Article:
Bladder training

Key points about bladder training

  • The aim of bladder training is to improve bladder control and increase the amount of urine the bladder can comfortably hold, without urgency or leakage.
  • A chart or diary is used to record fluid intake and urinary output.
  • The aim is to gradually increase the amount of time you can wait before emptying your bladder.
  • If no improvement is seen after 4–6 weeks, an individualised programme from a healthcare provider is advised.
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The volume of urine (wee, mimi)  passed each time by a normal adult will vary from around 250 to 400 ml. This is about 1 to 2 cups. Most people with normal bladder habits can hold on for 3 to 4 hours between visits to the toilet. Most younger adults can also go right through the night without the need to wee.

As you get older, your bladder may not be able to hold as much, so you may need to wee more often during the day and at night. Read more about overactive bladder.

There are a few reasons why you could benefit from retraining you bladder. For example if you:

  • need to empty your bladder a lot – more often than normal (eg, more than every 3 to 4 hours)
  • feel a real sense of urgency or need to go in a hurry
  • experience leaking if you don't get to the toilet in time
  • have got in the habit of going to the toilet a lot 'just in case' to avoid having an accident. 

A good way to record what's happening and measure your progress is to use a bladder chart or diary. If you haven't been given a chart by your healthcare provider or continence advisor, you can draw one up yourself.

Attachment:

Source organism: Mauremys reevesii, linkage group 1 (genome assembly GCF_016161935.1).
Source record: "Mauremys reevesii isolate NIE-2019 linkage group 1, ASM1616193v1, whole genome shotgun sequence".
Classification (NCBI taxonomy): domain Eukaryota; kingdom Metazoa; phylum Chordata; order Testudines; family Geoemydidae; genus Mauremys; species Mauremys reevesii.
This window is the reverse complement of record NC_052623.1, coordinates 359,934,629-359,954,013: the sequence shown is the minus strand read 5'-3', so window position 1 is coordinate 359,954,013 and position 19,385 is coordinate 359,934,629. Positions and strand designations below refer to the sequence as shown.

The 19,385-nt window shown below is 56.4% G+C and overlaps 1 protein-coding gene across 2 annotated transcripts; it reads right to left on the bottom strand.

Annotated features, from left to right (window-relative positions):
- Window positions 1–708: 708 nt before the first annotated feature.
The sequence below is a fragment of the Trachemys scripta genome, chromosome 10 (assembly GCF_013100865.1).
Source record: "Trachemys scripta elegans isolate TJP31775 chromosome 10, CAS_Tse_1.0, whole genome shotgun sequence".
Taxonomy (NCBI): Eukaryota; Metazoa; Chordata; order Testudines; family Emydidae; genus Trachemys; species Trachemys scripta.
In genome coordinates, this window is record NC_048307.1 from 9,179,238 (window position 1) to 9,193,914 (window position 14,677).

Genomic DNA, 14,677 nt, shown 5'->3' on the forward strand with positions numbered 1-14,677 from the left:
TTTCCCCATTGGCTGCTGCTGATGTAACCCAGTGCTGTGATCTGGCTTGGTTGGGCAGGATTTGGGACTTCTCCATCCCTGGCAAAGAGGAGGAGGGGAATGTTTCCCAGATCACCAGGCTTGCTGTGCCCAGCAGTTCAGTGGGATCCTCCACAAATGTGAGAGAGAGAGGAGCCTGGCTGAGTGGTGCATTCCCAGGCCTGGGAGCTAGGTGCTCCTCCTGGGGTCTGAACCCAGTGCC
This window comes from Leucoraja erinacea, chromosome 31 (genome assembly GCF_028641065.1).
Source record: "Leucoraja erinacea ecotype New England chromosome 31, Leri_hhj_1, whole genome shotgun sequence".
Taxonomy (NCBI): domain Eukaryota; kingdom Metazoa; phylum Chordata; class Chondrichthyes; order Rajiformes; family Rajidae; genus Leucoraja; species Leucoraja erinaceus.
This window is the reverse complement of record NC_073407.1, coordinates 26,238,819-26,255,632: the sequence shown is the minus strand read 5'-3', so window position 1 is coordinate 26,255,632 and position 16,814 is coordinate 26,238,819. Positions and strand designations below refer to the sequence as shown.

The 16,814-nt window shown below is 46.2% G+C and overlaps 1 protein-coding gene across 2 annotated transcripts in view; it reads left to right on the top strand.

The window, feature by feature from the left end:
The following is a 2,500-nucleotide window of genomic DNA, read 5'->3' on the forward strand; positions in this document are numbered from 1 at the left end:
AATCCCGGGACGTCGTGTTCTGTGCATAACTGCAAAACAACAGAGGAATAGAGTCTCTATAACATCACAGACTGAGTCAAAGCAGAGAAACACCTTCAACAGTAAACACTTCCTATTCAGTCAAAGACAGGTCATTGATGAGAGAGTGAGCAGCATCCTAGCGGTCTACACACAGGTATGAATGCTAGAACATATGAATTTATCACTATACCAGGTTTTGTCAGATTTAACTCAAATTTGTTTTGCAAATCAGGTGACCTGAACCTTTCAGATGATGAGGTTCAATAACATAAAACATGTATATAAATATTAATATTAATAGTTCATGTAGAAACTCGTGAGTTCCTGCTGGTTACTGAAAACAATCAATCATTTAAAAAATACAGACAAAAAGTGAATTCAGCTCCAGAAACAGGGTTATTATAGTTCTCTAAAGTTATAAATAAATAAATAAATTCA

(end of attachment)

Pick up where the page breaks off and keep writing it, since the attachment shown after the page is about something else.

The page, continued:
The first step

Start by filling in a bladder chart for 2 to 4 days (including overnight). Write down:

  • the type of fluid you drank, the volume and the time you drank it
  • the time you wee and the volume you pass
  • any accidental loss of wee
  • any bladder sensation you had before your episode of leaking.

The Urology Care Foundation have developed a bladder diary(external link) you might like to print off so you can record the details of what's happening for you.

Bladder training

Here are some things to do over a few weeks to help retrain your bladder. 

  • Start by setting some times that you want to wee, and gradually increase the time intervals between visits to the toilet.
  • If you feel an urgent need to wee, try not to go straight away. Try to hold on for a minute and gradually increase the time you hold on for before going to the toilet. Over time, your bladder should learn to hold more wee.
  • Try these techniques to help you hold on a bit longer:
    • try to stay calm and wait until the feeling of urgency lessens (it may take a few minutes)
    • distract yourself mentally by thinking about something else, talking, reading, counting backwards in your mind
    • distract yourself physically by sitting straight and clenching your fists tightly, pushing the ball of your foot hard onto the floor, squeezing and holding your pelvic floor muscles, sitting down on a firm chair or the edge of a seat.
  • When the feeling of urgency passes, keep going with what you were doing, or walk calmly and slowly (don't run) to the toilet.